Intel (NASDAQ: INTC) Q1 2020 Earnings – a Strong Performance in an Uncertain Environment

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Intel (NASDAQ:INTC) is, inarguably, a behemoth in the global semiconductor space, having taken the lead from Samsung Electronics in 2019 to capture the industry apex. The chipmaker is also currently dominating the CPU market in China. Consequently, investors and analysts were eagerly anticipating the company’s Q1 2020 earnings that have now become a key barometer in gauging the health of the global chipmaker industry in an era characterized by unprecedented demand destruction due to the ongoing coronavirus (COVID-19) pandemic. The results for the pertinent quarter were released moments ago and they certainly did not disappoint, with the chipmaker reporting healthy growth in its top-line as well as bottom-line metrics.

How Does Intel’s Scorecard Stack Up?

For the three months that ended on the 31st of March 2020, Intel earned $19.8 billion in revenue, marking an increase of 23 percent year over year.

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(All figures are in billions of dollars)

A break-down of revenue by business units is as follows:

Intel Business Units Q1 2020 Change relative to Q1 2019
Client Computing Group (CCG) $9.8 billion up 14 percent
Data Center Group (DCG) $7 billion up 43 percent
Internet Of Things Group (IOTG) $883 million down 3 percent
Non-Volatile Memory Solutions Group (NSG) $1.3 billion up 46 percent
Programable Solutions Group (PSG) $519 million up 7 percent
Data-centric Mobileye $254 million up 22 percent

Also, Intel was able to earn Operating Cash Flow of $6.16 billion during the applicable quarter.

(All figures are in billions of dollars)

Finally, the silicon giant reported GAAP EPS of $1.31, beating expectations by $0.11

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(All figures are in dollars)

Looking Ahead

As far as the guidance for Q2 2020 is concerned, Intel expects to earn a revenue of $18.5 billion. Moreover, Intel expects its operating margin to compute at 28 percent (on GAAP basis) during the second quarter.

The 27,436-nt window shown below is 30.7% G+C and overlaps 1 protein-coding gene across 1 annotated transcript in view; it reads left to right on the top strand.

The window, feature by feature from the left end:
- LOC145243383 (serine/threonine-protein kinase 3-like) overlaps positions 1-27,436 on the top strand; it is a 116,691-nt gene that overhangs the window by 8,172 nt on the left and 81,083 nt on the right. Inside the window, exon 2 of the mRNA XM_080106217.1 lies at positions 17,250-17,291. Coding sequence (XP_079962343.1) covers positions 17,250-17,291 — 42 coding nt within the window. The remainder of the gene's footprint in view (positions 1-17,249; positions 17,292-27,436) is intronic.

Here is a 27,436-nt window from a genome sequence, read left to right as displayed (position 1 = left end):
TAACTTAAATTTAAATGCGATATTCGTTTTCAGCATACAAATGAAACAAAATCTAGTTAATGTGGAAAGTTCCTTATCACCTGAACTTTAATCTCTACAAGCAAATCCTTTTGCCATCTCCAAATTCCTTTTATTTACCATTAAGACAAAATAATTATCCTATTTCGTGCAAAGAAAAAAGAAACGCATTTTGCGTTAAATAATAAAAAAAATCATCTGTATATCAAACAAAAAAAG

Regarding the impact of the coronavirus pandemic, Intel said:

"The company maintained essential factory operations with greater than 90 percent on-time delivery while supporting employees, customers and communities in response to the COVID-19 pandemic. This includes a new Intel Pandemic Response Technology Initiative to combat the virus where we can uniquely make difference with Intel technology, expertise, and resources."

The letter went on to note:

"First-quarter data-centric results were led by strength in the Data Center Group (DCG) with revenue up 43 percent YoY driven by broad strength including 53 percent YoY growth in cloud service provider revenue. Intel's memory business (NSG) and Mobileye both set new revenue records in the first quarter. Also, Intel introduced a broad, datacentric portfolio for 5G network infrastructure, including the new Intel Atom® P5900, a 10nm system-on-chip (SoC) for wireless base stations; a next-generation structured ASIC for 5G network acceleration (code named “Diamond Mesa”); and new 2nd Gen Intel® Xeon® Scalable processors."

The market has reacted negatively to Intel’s financial reporting with the stock posting a decrease of 3 percent in the after-hours trading due to a conservative guidance. Year to date, the stock has generated a gain of 0.42 percent versus a loss of 13.41 percent registered by the S&P 500 index during the same timeframe.

Intel benefited from growth in its data center business in Q1 2020 as the continuing coronavirus (COVID-19) pandemic and the attendant spatial distancing measures enacted to curtail its spread spurred the adoption of cloud-based remote working solutions. The segment has been prospering on the back of a robust adoption of Intel’s Xeon processors which, as a matter of course, are integrated with Optane DC Persistent Memory solution. Bear in mind that these Optane memory modules continue to be deployed by the likes of Oracle (NYSE:ORCL), SAP (NYSE:SAP), Google (NASDAQ:GOOGL), Microsoft (NASDAQ:MSFT), Baidu (NASDAQ:BIDU), and Alibaba (NYSE:BABA). Additionally, Intel continues to focus on improving its Field Programmable Gate Array (FPGA) in order to reduce latency and increase speeds.

Nonetheless, the Client Computing Group continues to face headwinds from the ongoing declining trend in PC shipments. As per a preliminary tabulation of data by the analytics firm Gartner, PC shipments in Q1 2020 declined by 12.3 percent year over year to 51.6 million units. On another sobering note, AMD’s (NASDAQ:AMD) second-gen EPYC processors have the potential to create a very competitive pricing environment which, in turn, will likely compress Intel’s margins if this phenomenon pans out to the fullest extent. Similarly, Intel continues to face stringent competition from Micron (NASDAQ:MU) and Western Digital (NASDAQ:WDC) in the data center storage sphere.

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